“Finding a path to create safe, legal basement apartments that will add to our city’s affordable housing stock while stabilizing homeowners is an idea whose time has come,” said New York City Department of Housing Preservation and Development Commissioner Maria Torres-Springer. “We are grateful to Councilmembers Lander, Espinal, and Barron for their leadership on this issue and our partner City agencies for helping us to advance this innovative pilot program that promises to unlock more safe, quality housing opportunities.”
The BASE Campaign is a coalition of community-based and housing organizations who have been working for more than 10 years toward the creation of a thoughtful program to legalize and renovate basement units as an affordable housing resource.
“The Coalition for Community Advancement: Progress for East New York and Cypress Hills – a coalition of residents, houses of worship and community based organizations – fought during the rezoning of East New York for policies and resources to protect low and moderate income homeowners from displacement. We see basement legalization as one tool to help homeowners lower their operating costs and provide safe, affordable housing for renters. Homeowners in East New York are battling harassment, rising costs and repair needs and spikes in house flipping. Basement legalization is a much needed solution.
“We thank Council Members Lander, Espinal and Barron for their leadership in sponsoring the legislation and working with the City to design the pilot program. We look forward to basement legalization becoming a tool for homeownership preservation for generations to come,” said Farrah Lafontant, Coalition Steering Committee member and East New York homeowner.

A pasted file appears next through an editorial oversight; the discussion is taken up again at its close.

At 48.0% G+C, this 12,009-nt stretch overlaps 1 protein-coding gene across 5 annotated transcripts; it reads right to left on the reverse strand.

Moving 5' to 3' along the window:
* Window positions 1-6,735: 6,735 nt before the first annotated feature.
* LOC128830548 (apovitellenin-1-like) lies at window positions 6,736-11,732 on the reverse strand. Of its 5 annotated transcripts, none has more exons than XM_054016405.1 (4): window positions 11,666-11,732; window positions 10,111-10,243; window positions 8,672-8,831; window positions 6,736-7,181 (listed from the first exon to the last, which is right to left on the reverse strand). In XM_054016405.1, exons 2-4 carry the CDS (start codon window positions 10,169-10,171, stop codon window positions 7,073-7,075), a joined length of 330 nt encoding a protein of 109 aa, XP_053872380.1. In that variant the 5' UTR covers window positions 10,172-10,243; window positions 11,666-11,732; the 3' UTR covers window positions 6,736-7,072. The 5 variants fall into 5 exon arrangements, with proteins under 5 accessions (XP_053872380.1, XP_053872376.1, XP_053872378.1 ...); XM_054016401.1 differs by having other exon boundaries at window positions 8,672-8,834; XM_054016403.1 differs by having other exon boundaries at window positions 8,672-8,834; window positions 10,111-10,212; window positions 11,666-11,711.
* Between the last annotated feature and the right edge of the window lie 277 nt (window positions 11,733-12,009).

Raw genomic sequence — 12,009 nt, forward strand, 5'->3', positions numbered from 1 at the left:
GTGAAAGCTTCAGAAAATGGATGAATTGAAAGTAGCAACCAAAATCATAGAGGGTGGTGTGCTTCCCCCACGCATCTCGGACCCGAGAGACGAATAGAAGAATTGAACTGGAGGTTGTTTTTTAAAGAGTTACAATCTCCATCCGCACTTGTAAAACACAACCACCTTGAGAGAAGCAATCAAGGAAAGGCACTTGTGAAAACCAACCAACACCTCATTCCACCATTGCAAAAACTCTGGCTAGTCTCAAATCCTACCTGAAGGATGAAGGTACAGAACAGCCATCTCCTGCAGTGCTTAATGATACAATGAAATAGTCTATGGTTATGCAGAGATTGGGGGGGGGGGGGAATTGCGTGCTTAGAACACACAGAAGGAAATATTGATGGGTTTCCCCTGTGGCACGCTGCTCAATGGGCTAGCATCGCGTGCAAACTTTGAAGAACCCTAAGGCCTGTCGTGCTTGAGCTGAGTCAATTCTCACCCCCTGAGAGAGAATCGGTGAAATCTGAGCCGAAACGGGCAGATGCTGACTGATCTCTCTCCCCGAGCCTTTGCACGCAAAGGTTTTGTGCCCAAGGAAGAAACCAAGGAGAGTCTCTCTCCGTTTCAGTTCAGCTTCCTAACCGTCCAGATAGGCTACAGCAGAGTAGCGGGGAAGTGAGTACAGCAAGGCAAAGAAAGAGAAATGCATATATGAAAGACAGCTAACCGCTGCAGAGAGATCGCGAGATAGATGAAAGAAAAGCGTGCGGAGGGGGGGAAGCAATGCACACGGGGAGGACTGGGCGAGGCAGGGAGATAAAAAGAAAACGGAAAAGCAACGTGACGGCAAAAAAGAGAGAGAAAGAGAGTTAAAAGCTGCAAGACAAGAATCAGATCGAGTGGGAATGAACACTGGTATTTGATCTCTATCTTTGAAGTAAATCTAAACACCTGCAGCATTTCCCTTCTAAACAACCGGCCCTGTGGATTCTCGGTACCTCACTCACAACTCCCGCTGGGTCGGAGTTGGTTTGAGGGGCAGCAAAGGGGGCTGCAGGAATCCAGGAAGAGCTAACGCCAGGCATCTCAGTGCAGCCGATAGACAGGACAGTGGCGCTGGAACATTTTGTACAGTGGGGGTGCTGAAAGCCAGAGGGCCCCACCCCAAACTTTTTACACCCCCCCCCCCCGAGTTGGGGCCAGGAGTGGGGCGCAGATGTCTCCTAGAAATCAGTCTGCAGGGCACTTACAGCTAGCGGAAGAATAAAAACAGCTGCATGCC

“Chhaya CDC welcomes this landmark legislation that will pave the way for the East New York basement conversion pilot,” said Annetta Seecharran, Executive Director of Chhaya CDC. “As a housing counseling organization working with the South Asian and Indo-Caribbean community in Queens, Chhaya has seen firsthand the significant role basements play for immigrant New Yorkers. Basements are a critical source of affordable housing for tenants and a stabilizing force for low-to-moderate income homeowners. However, the illegal status of most of these units often mean crippling fines and eviction. To address this issue, Chhaya founded the Basement Apartments Safe for Everyone (BASE) Campaign a decade ago to advocate for common-sense code changes and the launch of a basement conversion pilot project. We are thrilled to see that all the advocacy our community, partners, and allies have given to this movement has paid off and a basement conversion program is coming to fruition! We are particularly grateful for the commitment and leadership Council Members Lander, Espinal and Barron have demonstrated around this issue.”
“Pratt Center is excited to support the passage of this important legislation after over a decade of advocating with our partners in the BASE Campaign for a program to convert basements into safe, healthy, and affordable apartments. Basement apartments can be both a source of income for struggling homeowners, and an affordable option for our low-and moderate-income neighbors – a win-win that is critically needed as the city faces an unprecedented housing affordability crisis that disproportionately impacts communities of color. We look forward to learning through the pilot how best to implement the conversion process so the program can eventually reach the estimated 100,000 informal units where people currently live, laugh, and love, to make them safe, legally recognized homes,” said Rebekah Morris, Residential Retrofits Program Manager, Pratt Center for Community Development.
“CHPC applauds the City Council for its vision and tenacity moving this pilot forward,” said Jessica Katz, Executive Director of the Citizens Housing and Planning Council. “This program could financially stabilize distressed homeowners, create affordable rentals, and help to address pressing health and safety issues created by the informal housing market. This is a breakthrough for the City.”